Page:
Between 500 and 800 volunteers with Habitat for Humanity will spend this week helping build 20 news houses in Cedar Rapids as part of a flood relief project. Building so many homes from the ground up all at once is a huge undertaking for the non-profit group. Luanna Geissler will be working on one of the houses, which will become her home.

Geissler says, "I’ve been waiting for this week for a good two or three months. It’s going to be very, very hectic but it’s going to be so awesome." Work is already underway on the 20-house project this morning. Jeff Capps, a spokesman for Habitat for Humanity, notes this weeklong effort comes a full year after the Cedar Rapids community was inundated by the record flooding.

Capps says, "So much of what was lost in the flood was affordable housing, so for us to be able to be a part of that solution is key." He says six of the twenty homes being constructed this week will go to flood victims while the rest will simply go to people who met Habitat’s requirements.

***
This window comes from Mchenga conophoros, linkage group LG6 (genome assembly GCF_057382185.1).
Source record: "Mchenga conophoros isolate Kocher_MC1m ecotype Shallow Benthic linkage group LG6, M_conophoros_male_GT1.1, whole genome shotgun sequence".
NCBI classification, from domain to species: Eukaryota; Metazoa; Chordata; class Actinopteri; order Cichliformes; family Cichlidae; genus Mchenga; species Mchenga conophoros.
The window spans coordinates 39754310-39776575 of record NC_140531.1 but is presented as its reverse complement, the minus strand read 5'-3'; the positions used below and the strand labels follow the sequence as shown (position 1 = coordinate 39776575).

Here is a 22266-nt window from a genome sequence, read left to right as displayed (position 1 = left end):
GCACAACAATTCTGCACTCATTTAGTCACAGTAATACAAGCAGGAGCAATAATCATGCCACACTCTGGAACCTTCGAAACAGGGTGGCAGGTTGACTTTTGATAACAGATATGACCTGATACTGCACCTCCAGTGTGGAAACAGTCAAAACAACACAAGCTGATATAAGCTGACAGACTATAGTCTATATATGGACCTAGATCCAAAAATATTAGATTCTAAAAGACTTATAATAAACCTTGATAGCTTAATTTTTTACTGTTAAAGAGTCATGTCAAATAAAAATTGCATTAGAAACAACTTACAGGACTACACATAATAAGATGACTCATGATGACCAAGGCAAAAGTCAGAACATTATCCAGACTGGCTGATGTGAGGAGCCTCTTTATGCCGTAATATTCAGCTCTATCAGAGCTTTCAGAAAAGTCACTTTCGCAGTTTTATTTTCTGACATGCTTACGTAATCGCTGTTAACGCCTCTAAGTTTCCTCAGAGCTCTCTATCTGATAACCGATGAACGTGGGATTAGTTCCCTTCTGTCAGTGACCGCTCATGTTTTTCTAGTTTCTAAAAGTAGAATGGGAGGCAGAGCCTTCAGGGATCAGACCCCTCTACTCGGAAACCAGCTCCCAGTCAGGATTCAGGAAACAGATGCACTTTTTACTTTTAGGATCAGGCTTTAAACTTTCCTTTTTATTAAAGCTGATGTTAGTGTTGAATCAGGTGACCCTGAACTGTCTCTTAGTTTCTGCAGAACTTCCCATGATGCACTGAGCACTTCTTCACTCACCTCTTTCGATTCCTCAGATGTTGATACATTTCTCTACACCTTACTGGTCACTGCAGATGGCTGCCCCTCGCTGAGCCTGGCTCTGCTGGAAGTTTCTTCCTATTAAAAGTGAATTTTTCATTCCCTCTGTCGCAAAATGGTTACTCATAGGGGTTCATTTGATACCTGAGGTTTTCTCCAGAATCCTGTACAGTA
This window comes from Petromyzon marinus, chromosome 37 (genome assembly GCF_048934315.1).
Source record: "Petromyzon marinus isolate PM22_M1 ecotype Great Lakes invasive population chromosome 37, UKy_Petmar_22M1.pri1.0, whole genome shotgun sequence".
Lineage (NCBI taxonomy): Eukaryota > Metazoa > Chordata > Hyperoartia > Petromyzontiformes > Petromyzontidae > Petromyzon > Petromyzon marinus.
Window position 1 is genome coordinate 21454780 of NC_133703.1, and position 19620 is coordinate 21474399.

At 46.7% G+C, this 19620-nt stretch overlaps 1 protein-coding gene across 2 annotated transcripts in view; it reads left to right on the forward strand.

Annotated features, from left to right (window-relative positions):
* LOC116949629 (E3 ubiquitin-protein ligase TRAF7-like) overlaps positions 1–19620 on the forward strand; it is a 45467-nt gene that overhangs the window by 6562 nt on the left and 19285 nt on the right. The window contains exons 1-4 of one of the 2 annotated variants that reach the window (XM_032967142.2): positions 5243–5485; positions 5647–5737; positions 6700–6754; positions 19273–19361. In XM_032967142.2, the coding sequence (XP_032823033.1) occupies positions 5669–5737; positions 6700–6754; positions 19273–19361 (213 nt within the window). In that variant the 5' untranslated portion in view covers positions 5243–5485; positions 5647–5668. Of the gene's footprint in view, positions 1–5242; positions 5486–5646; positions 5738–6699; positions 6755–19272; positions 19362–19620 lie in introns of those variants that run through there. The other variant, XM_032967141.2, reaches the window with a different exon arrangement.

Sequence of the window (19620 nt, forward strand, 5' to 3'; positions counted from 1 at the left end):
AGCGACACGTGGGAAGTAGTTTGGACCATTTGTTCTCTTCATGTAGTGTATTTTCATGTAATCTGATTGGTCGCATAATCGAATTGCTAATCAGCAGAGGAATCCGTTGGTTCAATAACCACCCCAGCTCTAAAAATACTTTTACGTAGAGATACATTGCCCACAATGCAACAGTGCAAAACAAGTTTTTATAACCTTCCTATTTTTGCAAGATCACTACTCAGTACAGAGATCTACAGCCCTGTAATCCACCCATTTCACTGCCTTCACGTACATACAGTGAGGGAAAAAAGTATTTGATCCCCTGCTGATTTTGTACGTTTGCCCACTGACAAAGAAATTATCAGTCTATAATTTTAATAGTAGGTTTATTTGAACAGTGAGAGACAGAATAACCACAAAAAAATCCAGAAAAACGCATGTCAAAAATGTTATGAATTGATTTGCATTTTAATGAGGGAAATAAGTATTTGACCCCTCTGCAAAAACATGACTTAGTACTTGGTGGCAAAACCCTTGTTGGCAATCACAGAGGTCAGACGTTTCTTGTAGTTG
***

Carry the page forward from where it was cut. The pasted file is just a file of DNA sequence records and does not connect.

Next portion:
"It’s not just a deal where we would say, ‘We are just specifically helping one group of people.’ We wouldn’t do that normally, so this was not a case where we would do that either," Capps said. Cedar Rapids native and pro football player Kurt Warner is among the volunteers who will be helping out with the Habitat project this week.

Warner did an interview on Sunday with ESPN’s Rick Reilly at Warner’s old high school. Reilly says the interview will be part of a show that will focus on the star athlete’s coaches, families and hometown. "This town means a lot to him," Reilly says. "I think he said it really well at the end. He said, ‘You realize as you get older, it’s not about you. It’s about all the people who helped make you you.’" Warner and his wife, Brenda, will be working on the homes this week.

Reilly’s "Homecoming" episode featuring Warner will air in July.